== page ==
Hotels.com Hotel Price Index Mini Site

January to February, 2013

I was really lucky to be asked by 33 Digital to join their Hotels.com Hotel Price Index project. Their designer was creating a beautiful printed book for the Hotel Price Index and I was to design the first ever web version, and make it responsive.

This project was full of unique challenges. Firstly, to keep the feel of the printed book. I was determined for the experience to be as similar as possible to that print quality, but without cheesy page-turn animations, un-selectable text and other poor experiences usually associated with printed work on the web. Secondly, we had a very tight deadline that could not be missed. This meant carefully prioritising what could be achieved.

wide view of the cover section

wide view of the cover section

I chose particular parts of the printed book to translate on to the web. The cover was a difficult choice. Websites just don’t have covers, but the cover of a printed book is a huge part of the reading experience. I decided to use the full cover image, but to trim it down on narrower viewports so that you still got the immersive big-image feel, rather than just a scaled-down skyline that could lose its impact.

A contents section was also a step away from conventional web navigation, but actually works out as a very reasonable solution for responsive web design. Each page header contains a link back to the contents list on the first page. This has the consistency with the printed book and also meant we didn’t have to spend time creating a fancy sliding, hiding or intrusive responsive navigation menu.

narrow view of the cover section of the Hotels.com Hotels Price Index 2012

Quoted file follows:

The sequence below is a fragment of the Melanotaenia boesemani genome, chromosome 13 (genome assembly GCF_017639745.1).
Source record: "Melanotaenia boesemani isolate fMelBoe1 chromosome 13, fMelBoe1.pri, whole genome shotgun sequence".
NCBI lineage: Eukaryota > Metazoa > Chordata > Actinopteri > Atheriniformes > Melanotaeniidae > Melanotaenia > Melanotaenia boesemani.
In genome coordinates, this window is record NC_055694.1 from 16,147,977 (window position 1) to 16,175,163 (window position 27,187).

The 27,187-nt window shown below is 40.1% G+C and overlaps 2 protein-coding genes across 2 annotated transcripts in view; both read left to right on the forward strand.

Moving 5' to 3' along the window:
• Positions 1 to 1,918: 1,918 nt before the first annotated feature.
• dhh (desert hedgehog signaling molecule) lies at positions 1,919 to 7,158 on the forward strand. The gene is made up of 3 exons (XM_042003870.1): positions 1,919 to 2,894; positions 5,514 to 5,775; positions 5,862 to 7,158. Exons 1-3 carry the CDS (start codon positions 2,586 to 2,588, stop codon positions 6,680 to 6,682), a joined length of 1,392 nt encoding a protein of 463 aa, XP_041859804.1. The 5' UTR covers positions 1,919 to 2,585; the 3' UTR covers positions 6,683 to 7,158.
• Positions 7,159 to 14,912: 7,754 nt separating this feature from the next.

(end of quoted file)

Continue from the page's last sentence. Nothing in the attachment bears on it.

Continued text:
narrow view of the cover section

wide view of a page section

wide view of a page section

The graphs were a very time-consuming part of the project. Infographics and tabular data make up a huge part of the Hotel Price Index, and I wanted that content to remain as easy as possible to digest, no matter what the viewport width. This often meant getting creative with how the graphs adapted to viewport size. For some graphs, I swapped their axis, as if switching between landscape and portrait modes, to make the data easier to read. For maps, I split them across time zones, so all the data within the map was still readable on very narrow viewports.

narrow view of a page section

narrow view of a page section

wide view of a graph section

wide view of a graph section

Time meant sacrificing a lot with the infographics. If I had more time, I would have made the graphs into SVG so they were crisper at any width or screen resolution. I had even more time, I would have tried to find a javascript solution which rendered the infographics straight from the tabular data. I managed to create the graphs so that they replaced the tabular data via javascript. This meant that screen readers, or users without javascript, could easily access the raw data.

middling view of a graph section

middling view of a graph section

narrow view of a graph section

narrow view of a graph section